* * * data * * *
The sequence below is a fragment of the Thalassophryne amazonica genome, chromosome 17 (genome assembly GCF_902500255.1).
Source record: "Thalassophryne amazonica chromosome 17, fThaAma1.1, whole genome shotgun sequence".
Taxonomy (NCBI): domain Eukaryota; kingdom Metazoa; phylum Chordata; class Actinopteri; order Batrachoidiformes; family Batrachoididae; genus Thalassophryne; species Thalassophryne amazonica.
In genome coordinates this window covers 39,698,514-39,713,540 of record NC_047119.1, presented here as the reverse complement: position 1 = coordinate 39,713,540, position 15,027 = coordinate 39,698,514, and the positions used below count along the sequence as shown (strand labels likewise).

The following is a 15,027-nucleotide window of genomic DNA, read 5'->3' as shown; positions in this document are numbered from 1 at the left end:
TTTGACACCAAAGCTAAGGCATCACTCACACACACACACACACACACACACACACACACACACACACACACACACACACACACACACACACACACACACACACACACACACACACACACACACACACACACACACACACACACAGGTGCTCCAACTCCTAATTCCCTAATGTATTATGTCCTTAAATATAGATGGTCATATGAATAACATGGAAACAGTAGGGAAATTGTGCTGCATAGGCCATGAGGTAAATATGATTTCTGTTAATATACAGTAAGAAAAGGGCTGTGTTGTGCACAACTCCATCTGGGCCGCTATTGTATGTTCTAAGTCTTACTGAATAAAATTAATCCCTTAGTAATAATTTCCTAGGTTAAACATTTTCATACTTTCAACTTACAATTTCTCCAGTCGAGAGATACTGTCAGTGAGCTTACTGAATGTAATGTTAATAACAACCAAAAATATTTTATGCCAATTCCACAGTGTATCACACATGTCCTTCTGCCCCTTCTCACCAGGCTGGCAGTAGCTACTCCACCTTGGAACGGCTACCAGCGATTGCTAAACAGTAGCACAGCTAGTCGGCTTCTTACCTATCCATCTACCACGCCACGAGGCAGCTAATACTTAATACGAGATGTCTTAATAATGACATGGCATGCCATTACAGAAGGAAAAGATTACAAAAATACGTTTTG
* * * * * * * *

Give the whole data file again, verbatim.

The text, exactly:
The sequence below is a fragment of the Thalassophryne amazonica genome, chromosome 17 (genome assembly GCF_902500255.1).
Source record: "Thalassophryne amazonica chromosome 17, fThaAma1.1, whole genome shotgun sequence".
Taxonomy (NCBI): domain Eukaryota; kingdom Metazoa; phylum Chordata; class Actinopteri; order Batrachoidiformes; family Batrachoididae; genus Thalassophryne; species Thalassophryne amazonica.
In genome coordinates this window covers 39,698,514-39,713,540 of record NC_047119.1, presented here as the reverse complement: position 1 = coordinate 39,713,540, position 15,027 = coordinate 39,698,514, and the positions used below count along the sequence as shown (strand labels likewise).

The following is a 15,027-nucleotide window of genomic DNA, read 5'->3' as shown; positions in this document are numbered from 1 at the left end:
TTTGACACCAAAGCTAAGGCATCACTCACACACACACACACACACACACACACACACACACACACACACACACACACACACACACACACACACACACACACACACACACACACACACACACACACACACACACACACACACACAGGTGCTCCAACTCCTAATTCCCTAATGTATTATGTCCTTAAATATAGATGGTCATATGAATAACATGGAAACAGTAGGGAAATTGTGCTGCATAGGCCATGAGGTAAATATGATTTCTGTTAATATACAGTAAGAAAAGGGCTGTGTTGTGCACAACTCCATCTGGGCCGCTATTGTATGTTCTAAGTCTTACTGAATAAAATTAATCCCTTAGTAATAATTTCCTAGGTTAAACATTTTCATACTTTCAACTTACAATTTCTCCAGTCGAGAGATACTGTCAGTGAGCTTACTGAATGTAATGTTAATAACAACCAAAAATATTTTATGCCAATTCCACAGTGTATCACACATGTCCTTCTGCCCCTTCTCACCAGGCTGGCAGTAGCTACTCCACCTTGGAACGGCTACCAGCGATTGCTAAACAGTAGCACAGCTAGTCGGCTTCTTACCTATCCATCTACCACGCCACGAGGCAGCTAATACTTAATACGAGATGTCTTAATAATGACATGGCATGCCATTACAGAAGGAAAAGATTACAAAAATACGTTTTG